The division of the assets of the parties upon divorce is governed by the Matrimonial Causes Act (Chapter 5:13) (the Act), in particular section 7. The Act does not apply to those who are in an unregistered customary union. This does not mean that those in an unregistered customary union are left without a remedy; however different principles of law apply.
When granting a decree of divorce or thereafter, an appropriate court may make an order for the distribution of the assets of the spouses. The issue does not fall for determination where the marriage is still subsisting and no divorce order has been granted. In Zimbabwe marriages are generally out of community of property in terms of the Married Persons Property Act (Chapter 5:12) and each spouse is at liberty to deal with their property as they wish during the subsistence of the marriage.
It is important to note that the Act does not use the words “matrimonial property” but rather “assets of the spouses”. Essentially, even assets acquired before the marriage are subject to distribution and this crushes the misconception that only assets acquired during the subsistence of the marriage are subject to distribution upon divorce. Certain assets are however excluded from distribution by the court:
- Property acquired by way of inheritance;
- Property acquired in terms of any custom and which, in accordance with such custom are intended to be held by the spouse personally; or
- Property acquired in any manner and which have particular sentimental value to the spouse concerned.
There is a misconception that the assets of the parties that are subject to distribution should as a matter of law be distributed equally between the parties. The correct legal position is that, the court is guided by Section 7 (4) of the Act in determining how the assets of the parties should be distributed. One can do no better than cite the provisions of the Act in Section 7(4);
“7(4) In making an order in terms of subsection (1) an appropriate court shall have regard to all the circumstances of the case, including the following –
- the income-earning capacity, assets and other financial resources which each spouse and child has or is likely to have in the foreseeable future;
- the financial needs, obligations and responsibilities which each spouse and child has or is likely to have in the foreseeable future;
- the standard of living of the family, including the manner in which any child was being educated or trained or expected to be educated or trained;
- the age and physical and mental condition of each spouse and child;
- the direct or indirect contribution made by each spouse to the family, including contributions made by looking after the home and caring for the family and any other domestic duties;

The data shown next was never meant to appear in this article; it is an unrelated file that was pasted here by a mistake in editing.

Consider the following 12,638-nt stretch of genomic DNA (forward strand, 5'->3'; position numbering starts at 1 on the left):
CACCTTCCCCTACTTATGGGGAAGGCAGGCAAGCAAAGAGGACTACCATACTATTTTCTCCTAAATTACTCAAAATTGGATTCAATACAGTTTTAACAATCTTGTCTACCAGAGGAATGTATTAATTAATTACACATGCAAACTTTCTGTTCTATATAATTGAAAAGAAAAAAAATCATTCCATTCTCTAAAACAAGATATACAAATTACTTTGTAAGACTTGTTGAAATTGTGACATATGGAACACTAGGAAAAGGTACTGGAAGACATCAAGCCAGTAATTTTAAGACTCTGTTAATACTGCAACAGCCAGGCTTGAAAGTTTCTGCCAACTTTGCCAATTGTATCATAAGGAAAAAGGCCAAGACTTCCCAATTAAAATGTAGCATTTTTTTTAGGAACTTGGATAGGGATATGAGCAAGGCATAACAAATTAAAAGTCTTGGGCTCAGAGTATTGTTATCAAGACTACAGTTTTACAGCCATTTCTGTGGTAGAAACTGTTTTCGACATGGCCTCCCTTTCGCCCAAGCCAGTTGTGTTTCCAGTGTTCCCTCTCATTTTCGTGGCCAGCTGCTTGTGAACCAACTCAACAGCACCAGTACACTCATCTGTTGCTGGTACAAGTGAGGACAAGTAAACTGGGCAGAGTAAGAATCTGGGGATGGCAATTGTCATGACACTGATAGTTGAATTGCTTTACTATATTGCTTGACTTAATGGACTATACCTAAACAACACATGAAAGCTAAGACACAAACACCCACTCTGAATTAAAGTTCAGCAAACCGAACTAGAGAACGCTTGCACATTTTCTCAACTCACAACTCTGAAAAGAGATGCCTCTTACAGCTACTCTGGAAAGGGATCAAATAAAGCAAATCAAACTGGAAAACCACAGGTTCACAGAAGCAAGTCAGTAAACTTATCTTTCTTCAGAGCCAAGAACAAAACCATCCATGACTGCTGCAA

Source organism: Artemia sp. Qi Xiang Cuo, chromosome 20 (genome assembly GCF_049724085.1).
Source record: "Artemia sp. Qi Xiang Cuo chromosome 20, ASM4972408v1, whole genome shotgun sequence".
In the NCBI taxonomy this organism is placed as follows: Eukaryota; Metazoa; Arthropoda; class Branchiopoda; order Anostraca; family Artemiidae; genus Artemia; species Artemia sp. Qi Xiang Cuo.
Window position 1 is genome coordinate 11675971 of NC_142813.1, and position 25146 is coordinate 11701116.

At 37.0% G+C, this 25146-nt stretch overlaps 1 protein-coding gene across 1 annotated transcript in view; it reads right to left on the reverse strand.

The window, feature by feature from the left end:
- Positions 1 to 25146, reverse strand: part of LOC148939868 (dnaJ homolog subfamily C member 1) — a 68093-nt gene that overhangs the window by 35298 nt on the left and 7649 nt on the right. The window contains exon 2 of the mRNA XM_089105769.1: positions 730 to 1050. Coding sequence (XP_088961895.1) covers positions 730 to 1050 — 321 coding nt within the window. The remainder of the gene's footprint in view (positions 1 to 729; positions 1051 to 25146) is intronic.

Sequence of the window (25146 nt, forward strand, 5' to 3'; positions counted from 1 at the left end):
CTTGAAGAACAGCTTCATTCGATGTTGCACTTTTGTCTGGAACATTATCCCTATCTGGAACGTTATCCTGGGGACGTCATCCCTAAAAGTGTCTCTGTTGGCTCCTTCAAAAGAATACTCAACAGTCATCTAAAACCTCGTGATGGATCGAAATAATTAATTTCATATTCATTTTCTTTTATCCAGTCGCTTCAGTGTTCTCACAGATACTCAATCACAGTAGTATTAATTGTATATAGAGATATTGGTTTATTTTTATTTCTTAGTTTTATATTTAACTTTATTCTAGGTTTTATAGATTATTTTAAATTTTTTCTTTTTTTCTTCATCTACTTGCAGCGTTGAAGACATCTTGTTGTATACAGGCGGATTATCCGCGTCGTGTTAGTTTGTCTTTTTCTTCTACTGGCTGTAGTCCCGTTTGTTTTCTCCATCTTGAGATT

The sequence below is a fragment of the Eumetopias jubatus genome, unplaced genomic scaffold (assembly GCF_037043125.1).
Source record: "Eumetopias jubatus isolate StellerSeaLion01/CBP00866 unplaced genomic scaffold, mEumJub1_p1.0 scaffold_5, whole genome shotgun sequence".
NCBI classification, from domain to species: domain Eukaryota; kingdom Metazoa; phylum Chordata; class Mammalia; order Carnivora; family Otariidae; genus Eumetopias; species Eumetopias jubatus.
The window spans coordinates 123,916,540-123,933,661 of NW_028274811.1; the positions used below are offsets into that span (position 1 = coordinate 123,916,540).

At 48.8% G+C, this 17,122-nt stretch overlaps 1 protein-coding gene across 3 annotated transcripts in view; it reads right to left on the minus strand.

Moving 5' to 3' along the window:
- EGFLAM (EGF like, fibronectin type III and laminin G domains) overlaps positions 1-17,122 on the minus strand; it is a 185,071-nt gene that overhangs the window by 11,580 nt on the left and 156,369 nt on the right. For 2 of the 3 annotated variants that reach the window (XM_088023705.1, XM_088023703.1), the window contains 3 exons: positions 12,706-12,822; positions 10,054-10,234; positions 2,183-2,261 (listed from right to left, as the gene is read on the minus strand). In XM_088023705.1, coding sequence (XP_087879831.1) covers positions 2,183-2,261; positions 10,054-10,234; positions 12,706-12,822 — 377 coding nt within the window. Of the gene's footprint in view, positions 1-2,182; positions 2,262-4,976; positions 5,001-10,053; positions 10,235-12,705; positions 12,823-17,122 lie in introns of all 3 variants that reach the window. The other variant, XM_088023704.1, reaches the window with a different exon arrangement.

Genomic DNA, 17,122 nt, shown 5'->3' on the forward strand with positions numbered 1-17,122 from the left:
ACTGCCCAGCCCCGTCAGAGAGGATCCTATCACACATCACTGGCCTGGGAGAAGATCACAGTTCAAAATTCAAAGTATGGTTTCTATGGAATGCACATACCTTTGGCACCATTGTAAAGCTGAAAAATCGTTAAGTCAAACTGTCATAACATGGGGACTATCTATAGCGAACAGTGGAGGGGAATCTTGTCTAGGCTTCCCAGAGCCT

- the value to either of the spouses or to any child of any benefit, including a pension or gratuity, which each spouse or child will lose as a result of the dissolution of the marriage;
- the duration of the marriage;
and in so doing the court shall endeavour as far as is reasonable and practicable and, having regard to their conduct, is just to do so, to place the spouses and children in the position they would have been in had a normal marriage relationship continue between the spouses.”
Among other factors stated in the
“…the Act speaks of direct and indirect contributions. How can one qualify in monetary terms the contribution of a wife and mother who for 39 years faithfully performed her duties as wife, mother, counselor, domestic worker, house keeper, day and night nurse for her husband and children? How can one place a monetary value on the love, thoughtfulness and attention to detail that she puts into all the routine and sometimes boring duties attendant on keeping a household running smoothly and a husband and children happy?
In the Usayi case the court upheld the award of 50% to the wife of the sale price of the house.
The distribution of the assets of the spouses upon divorce is not as simple as it may appear in this article. Facts differ from case to case and it needs the trained legal mind to sift through the various sources of law in order to properly advise and represent a client. It is therefore advisable to engage a lawyer with experience in divorce law when instituting divorce.
The contents of this article are for general information purposes only and do not constitute our legal or professional advice. We accept no responsibility for any loss or damage of whatsoever nature which may arise from reliance on any of the information published herein.
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